- The First Refuge of a Scoundrel
"In Dr. Johnson's famous dictionary patriotism is defined as the last refuge of a scoundrel. With all due respect to an enlightened but inferior lexicographer I beg to submit it is the first."Ambrose Bierce, The Devil's Dictionary1
Of Major Abram G. Wileman, his fellow soldiers in the Eighteenth Kentucky Volunteer Infantry Regiment (U.S.) had nothing but good to say. A doctor with an extensive practice in Pendleton County, he had enlisted and been elected captain in 1861. Bravery and good conduct in the face of the enemy won him promotion. As "brave and true a man as ever lived," he had "behaved with marked gallantry at the battles of Richmond, Howe's Gap and Chickamauga." It was in the last that he was wounded and furloughed home, to a welcome he did not expect. One evening soon after his return in late 1863 he was entertaining company when the door was broken in. Guerrillas proclaiming themselves part of General John C. Breckinridge's command brandished pistols and demanded money. They had been sent for Wileman, they announced. After relieving the guests of two [End Page 245] hundred dollars, they ushered him out the door. A mile and a half from his house, they stripped him of everything but boots and shirt, tied him to a tree, and shot him through the head. When a Union squad sent in pursuit found him, his face had been badly disfigured. Whether his chin and jaw were beaten in with gun-barrels before or after was not clear. The body had then been dragged down a creek some distance, and there he was left with his shirt over his head.
Their night was not complete. Soon after, the partisans robbed a store in the neighborhood, perhaps because its own was a former lieutenant in the Eighteenth Kentucky, who had been badly wounded at the battle of Richmond the year before. A farmer along the road was seized. "You d—d old Abolition son of a b-h," one of the band shouted, "you are played out; we intend to kill you and all the other Abolition scoundrels in this county." Huddling together, they decided "to serve him as they had the Major." Their intended victim, overhearing them, had no intention of staying around to learn particulars. He dug his spurs into his horse as they were arguing and managed to escape, with a volley of shots roaring behind him.2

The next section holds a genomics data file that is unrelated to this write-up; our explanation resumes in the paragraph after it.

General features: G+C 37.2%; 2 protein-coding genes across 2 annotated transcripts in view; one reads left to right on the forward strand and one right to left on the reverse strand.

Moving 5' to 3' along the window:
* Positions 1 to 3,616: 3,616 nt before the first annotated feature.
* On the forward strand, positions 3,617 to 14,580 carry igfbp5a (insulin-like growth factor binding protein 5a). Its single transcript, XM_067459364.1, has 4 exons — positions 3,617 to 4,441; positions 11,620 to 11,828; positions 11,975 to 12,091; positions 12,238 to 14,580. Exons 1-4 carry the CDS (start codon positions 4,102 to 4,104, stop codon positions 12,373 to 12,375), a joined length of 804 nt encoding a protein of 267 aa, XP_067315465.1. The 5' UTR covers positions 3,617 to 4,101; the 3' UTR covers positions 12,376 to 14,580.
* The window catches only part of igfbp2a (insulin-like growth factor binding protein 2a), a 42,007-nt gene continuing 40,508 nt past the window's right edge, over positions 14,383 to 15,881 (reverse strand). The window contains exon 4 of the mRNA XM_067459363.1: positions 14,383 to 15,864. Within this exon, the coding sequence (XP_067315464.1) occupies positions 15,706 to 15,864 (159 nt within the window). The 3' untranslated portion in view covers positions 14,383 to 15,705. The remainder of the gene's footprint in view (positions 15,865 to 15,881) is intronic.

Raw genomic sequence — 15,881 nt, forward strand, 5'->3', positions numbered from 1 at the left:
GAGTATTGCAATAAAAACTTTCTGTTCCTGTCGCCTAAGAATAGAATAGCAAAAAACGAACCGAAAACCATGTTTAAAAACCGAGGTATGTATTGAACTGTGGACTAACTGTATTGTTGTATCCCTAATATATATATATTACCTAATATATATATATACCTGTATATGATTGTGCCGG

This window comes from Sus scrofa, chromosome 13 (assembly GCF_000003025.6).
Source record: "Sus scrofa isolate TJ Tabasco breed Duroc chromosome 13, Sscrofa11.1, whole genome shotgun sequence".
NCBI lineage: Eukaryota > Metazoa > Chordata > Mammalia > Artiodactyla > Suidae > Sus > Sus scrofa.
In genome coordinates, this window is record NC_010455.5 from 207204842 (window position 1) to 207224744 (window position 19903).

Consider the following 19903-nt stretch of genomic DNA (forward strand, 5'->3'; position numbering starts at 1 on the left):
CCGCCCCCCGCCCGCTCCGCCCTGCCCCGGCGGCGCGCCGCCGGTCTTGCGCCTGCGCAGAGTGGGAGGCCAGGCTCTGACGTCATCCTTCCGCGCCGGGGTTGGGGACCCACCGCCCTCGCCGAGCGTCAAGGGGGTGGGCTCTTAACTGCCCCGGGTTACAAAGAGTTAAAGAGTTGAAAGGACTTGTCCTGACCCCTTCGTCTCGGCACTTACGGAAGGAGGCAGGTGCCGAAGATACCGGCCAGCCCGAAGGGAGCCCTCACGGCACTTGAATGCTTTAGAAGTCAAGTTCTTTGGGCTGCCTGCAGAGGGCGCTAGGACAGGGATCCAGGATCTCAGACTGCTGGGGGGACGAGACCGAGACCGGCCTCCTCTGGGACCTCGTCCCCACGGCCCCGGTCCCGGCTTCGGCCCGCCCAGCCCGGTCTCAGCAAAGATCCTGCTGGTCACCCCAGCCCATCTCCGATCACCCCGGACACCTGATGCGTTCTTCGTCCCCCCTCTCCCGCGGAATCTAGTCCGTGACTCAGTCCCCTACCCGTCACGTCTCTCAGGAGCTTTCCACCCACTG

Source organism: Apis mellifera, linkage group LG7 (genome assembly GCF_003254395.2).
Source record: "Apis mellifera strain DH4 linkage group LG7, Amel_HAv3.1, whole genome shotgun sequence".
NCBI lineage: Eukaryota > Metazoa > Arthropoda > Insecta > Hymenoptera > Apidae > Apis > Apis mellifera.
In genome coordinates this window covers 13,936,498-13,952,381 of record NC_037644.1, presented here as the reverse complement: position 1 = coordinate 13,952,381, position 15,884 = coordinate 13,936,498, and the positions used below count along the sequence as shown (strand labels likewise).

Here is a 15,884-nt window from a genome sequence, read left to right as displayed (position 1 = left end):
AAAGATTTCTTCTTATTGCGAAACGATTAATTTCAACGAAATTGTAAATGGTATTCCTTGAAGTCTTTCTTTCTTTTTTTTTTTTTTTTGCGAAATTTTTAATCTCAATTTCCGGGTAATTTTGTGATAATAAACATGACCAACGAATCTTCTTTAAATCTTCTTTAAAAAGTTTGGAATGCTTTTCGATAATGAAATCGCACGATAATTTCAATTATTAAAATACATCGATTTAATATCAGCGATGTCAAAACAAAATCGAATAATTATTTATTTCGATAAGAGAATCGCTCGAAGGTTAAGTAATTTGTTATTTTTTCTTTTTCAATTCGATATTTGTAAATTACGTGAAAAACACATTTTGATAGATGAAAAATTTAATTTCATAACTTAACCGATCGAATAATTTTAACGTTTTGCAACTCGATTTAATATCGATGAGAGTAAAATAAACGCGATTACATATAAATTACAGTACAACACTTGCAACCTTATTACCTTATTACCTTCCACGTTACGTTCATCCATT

Leading the raiders was one "Colonel" James Keller, who did not remain at large for long. Over the next ten days, he robbed one man of four hundred dollars, collected both the money and jewelry of a husband and wife, and added a horse to their pickings from still another victim, William Watkins.3 Watkins should have felt himself lucky. Before heading to his hideaway, Keller took the credit for killing Wileman, and announced that he had meant to kill Watkins, too, "but as he was a pretty clever fellow he would not do it this time; but said if ever another Union flag was put up in Flat Rock, he will kill him and [another]." That was his mistake. Soon after that, the Seventy-First Indiana Regiment caught up with Keller, and when he had been brought into the provost marshal's office at Mount Sterling, Watkins [End Page 246] stepped into the room and put two bullets through him, finishing his career. Of the $375 that the accused had handed over to one of his accomplices, two hundred were in hundred-dollar bills, taken from Watkins, who begged the governor to see that it was returned, as his "family is destitute, and absolutely need all their just dues."4
Keller's career was just one among many in the most uncivil war of all, the guerrilla warfare that reached one of its peaks in Kentucky that October. Over the course of eight days, persons unknown fired on the Louisville & Nashville passenger train; some eighty-five irregulars raided Glasgow and took $9000 from the Southern Bank, emptied stores of their contents, and destroyed government property. Near Woodburn, desperadoes...